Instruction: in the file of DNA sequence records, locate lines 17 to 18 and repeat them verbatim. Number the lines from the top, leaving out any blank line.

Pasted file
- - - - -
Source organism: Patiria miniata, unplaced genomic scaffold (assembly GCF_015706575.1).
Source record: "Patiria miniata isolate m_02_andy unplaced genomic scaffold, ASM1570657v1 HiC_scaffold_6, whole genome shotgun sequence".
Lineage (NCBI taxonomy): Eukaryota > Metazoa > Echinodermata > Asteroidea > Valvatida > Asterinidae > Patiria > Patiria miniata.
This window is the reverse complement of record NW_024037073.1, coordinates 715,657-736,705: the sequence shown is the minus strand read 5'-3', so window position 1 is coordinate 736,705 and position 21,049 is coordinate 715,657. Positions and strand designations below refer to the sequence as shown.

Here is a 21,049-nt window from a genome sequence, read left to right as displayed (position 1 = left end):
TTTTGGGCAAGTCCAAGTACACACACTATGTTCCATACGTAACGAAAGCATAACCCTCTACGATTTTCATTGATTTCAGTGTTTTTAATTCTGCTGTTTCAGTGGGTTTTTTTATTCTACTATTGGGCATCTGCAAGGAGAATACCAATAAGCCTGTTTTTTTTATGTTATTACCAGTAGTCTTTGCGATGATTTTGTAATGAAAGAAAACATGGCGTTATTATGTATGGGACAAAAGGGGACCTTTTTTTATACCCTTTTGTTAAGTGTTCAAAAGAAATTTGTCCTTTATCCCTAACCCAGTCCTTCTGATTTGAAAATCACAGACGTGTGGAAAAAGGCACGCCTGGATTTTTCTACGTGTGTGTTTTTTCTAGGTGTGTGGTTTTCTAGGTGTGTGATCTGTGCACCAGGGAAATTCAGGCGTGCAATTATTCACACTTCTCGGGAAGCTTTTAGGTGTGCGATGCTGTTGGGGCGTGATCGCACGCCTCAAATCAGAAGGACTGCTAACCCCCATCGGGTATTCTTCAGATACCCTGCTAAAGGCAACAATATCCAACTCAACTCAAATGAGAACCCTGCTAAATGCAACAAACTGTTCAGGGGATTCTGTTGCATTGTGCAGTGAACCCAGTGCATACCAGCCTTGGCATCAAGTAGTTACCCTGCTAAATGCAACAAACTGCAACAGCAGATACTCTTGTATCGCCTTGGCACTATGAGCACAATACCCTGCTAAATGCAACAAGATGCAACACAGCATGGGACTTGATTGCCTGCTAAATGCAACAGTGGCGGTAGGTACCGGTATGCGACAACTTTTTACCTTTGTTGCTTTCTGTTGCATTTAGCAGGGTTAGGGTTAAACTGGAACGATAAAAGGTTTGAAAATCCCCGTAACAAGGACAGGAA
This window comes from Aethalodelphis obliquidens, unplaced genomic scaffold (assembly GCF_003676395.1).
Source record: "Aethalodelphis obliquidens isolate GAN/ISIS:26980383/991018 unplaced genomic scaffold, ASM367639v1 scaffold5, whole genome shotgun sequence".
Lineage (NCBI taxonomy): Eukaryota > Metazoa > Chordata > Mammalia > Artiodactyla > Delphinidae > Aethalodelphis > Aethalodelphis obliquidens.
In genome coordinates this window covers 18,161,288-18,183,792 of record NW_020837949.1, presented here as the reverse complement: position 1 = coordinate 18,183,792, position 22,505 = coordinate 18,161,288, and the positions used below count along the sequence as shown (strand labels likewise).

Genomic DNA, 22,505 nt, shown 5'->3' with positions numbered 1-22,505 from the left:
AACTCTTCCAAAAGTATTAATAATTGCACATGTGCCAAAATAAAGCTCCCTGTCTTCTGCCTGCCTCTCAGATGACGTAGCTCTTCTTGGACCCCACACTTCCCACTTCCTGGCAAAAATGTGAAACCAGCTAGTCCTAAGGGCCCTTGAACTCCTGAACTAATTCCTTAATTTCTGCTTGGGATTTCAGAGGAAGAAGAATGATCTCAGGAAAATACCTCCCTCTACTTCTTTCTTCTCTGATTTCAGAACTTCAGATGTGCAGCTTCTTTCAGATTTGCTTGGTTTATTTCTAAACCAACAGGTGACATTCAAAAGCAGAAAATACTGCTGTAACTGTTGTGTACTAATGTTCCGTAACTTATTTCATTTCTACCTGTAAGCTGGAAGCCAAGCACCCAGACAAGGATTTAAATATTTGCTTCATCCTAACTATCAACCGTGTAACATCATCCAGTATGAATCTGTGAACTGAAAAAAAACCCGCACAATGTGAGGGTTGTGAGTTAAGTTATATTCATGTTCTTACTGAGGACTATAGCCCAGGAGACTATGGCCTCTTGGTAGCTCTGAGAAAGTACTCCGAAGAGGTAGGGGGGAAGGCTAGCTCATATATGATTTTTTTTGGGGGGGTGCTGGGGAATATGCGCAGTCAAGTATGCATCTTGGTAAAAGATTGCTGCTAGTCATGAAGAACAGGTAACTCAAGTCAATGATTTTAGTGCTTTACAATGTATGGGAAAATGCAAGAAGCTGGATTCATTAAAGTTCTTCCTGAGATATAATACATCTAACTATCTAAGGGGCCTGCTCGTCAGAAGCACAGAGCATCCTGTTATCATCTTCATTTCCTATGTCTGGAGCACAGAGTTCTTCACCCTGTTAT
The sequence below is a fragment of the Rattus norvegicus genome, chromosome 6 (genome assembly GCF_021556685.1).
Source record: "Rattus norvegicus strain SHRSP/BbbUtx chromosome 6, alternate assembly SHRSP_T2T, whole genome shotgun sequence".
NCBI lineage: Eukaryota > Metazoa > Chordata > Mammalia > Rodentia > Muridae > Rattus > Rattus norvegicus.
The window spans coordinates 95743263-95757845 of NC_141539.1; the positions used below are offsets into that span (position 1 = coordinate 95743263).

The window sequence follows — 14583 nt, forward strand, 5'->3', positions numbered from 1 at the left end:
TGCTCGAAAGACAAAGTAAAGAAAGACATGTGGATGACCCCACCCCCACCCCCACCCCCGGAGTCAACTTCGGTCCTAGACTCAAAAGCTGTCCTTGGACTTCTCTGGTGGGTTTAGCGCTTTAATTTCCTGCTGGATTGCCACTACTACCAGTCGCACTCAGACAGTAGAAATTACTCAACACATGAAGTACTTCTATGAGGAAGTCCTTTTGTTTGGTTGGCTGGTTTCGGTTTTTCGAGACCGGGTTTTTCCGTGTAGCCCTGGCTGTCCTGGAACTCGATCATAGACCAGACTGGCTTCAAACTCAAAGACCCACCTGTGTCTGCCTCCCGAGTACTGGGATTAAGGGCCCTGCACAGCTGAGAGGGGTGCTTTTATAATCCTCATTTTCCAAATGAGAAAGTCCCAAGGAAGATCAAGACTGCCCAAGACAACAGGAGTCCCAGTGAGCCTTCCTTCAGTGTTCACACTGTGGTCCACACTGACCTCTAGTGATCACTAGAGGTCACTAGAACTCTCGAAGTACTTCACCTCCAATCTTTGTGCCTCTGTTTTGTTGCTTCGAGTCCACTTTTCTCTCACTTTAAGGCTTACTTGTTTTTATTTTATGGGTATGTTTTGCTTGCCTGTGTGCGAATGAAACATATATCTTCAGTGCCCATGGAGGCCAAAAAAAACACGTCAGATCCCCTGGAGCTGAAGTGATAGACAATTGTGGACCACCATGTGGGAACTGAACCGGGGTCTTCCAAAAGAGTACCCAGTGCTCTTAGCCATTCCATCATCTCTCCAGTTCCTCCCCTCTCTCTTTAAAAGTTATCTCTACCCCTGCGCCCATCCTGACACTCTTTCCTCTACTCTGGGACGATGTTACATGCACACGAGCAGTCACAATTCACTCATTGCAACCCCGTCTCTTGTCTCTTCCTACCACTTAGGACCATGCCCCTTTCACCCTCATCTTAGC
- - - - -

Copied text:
The window sequence follows — 14583 nt, forward strand, 5'->3', positions numbered from 1 at the left end:
TGCTCGAAAGACAAAGTAAAGAAAGACATGTGGATGACCCCACCCCCACCCCCACCCCCGGAGTCAACTTCGGTCCTAGACTCAAAAGCTGTCCTTGGACTTCTCTGGTGGGTTTAGCGCTTTAATTTCCTGCTGGATTGCCACTACTACCAGTCGCACTCAGACAGTAGAAATTACTCAACACATGAAGTACTTCTATGAGGAAGTCCTTTTGTTTGGTTGGCTGGTTTCGGTTTTTCGAGACCGGGTTTTTCCGTGTAGCCCTGGCTGTCCTGGAACTCGATCATAGACCAGACTGGCTTCAAACTCAAAGACCCACCTGTGTCTGCCTCCCGAGTACTGGGATTAAGGGCCCTGCACAGCTGAGAGGGGTGCTTTTATAATCCTCATTTTCCAAATGAGAAAGTCCCAAGGAAGATCAAGACTGCCCAAGACAACAGGAGTCCCAGTGAGCCTTCCTTCAGTGTTCACACTGTGGTCCACACTGACCTCTAGTGATCACTAGAGGTCACTAGAACTCTCGAAGTACTTCACCTCCAATCTTTGTGCCTCTGTTTTGTTGCTTCGAGTCCACTTTTCTCTCACTTTAAGGCTTACTTGTTTTTATTTTATGGGTATGTTTTGCTTGCCTGTGTGCGAATGAAACATATATCTTCAGTGCCCATGGAGGCCAAAAAAAACACGTCAGATCCCCTGGAGCTGAAGTGATAGACAATTGTGGACCACCATGTGGGAACTGAACCGGGGTCTTCCAAAAGAGTACCCAGTGCTCTTAGCCATTCCATCATCTCTCCAGTTCCTCCCCTCTCTCTTTAAAAGTTATCTCTACCCCTGCGCCCATCCTGACACTCTTTCCTCTACTCTGGGACGATGTTACATGCACACGAGCAGTCACAATTCACTCATTGCAACCCCGTCTCTTGTCTCTTCCTACCACTTAGGACCATGCCCCTTTCACCCTCATCTTAGC